Poem order: normality – he had a home a sense of place, he went to war and lost himself, scarred by the trauma, on return he struggled to cope, he became a recluse, thought it better to end his life by overdose, but now doesn’t even have the effort for that. He is numb to any emotion. He sits on our street corners, we walk by not batting an eye for a man/woman who has in actual fact saved our lives. They’ve lost their identity, but haven’t we lost part of our own? Haven’t we as a society lost our morals?  

 

The Bookworm In All Of Us

Writing

7 top books to unleash your creative potential

For alot of the time, being creative means being resilient. Baring your soul to the world can lead to many highs and lows. For this reason I have a few books up my sleeve which may help see you through any situation. In addition to some lighter reading ofcourse!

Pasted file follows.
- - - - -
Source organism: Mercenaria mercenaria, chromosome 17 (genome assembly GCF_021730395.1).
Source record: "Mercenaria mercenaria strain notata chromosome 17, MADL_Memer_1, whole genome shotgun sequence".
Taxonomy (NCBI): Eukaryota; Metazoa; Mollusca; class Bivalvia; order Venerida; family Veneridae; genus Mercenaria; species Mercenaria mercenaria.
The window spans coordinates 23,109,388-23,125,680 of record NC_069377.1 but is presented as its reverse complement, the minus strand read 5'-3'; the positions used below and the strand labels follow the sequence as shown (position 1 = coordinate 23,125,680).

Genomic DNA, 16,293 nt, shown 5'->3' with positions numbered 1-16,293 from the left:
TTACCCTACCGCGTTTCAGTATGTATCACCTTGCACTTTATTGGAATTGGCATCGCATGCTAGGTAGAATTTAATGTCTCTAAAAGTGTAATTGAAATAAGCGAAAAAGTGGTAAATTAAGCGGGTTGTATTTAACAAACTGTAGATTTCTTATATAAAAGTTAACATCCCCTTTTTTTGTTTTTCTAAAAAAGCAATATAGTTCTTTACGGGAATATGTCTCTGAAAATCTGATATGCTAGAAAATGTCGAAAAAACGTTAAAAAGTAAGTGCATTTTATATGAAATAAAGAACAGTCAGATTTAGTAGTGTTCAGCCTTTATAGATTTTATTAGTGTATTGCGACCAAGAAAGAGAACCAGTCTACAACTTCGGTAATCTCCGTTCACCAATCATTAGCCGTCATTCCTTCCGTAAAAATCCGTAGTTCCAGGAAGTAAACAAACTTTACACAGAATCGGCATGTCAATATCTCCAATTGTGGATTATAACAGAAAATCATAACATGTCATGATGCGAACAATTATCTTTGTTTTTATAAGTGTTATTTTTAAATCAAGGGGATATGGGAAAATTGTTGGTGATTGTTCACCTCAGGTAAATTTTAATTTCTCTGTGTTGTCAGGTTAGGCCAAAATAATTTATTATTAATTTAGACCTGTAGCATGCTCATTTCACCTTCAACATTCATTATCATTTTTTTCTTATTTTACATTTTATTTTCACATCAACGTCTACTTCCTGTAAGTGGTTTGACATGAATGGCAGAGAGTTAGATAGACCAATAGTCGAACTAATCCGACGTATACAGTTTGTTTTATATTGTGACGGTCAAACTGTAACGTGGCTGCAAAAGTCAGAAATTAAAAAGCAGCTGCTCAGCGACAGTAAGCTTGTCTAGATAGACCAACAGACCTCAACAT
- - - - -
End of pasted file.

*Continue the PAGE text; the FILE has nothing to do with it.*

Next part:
1. The Subtle Art Of Not Giving A F*ck

As heart-warming as the title sounds, this book really does make you think about your priorities! We get wrapped up, worrying about the smallest things, this book helps you see what really matters i.e. the meaning behind your lyrics coming across rather than aiming for the perfect recording quality or getting your art to exhibition not worrying about how many people turn up to see it. Summary: Spend less time worrying about how others will perceive you and just release your creativity already!

  1. Steal Like An Artist

Dabbling around the idea of ‘originality’, that nothing is ever truly original. Yet the author Austin Kleon gets this message cross in such a friendly manner that you accept this without (much of) a fight! The point in case is that it’s not about creating the most unique art, yet instead, being as true to yourself as you can be. Summary: highlighting the necessity of being the individual when it comes to creativity through ten top tips definitely worth sticking on the fridge door..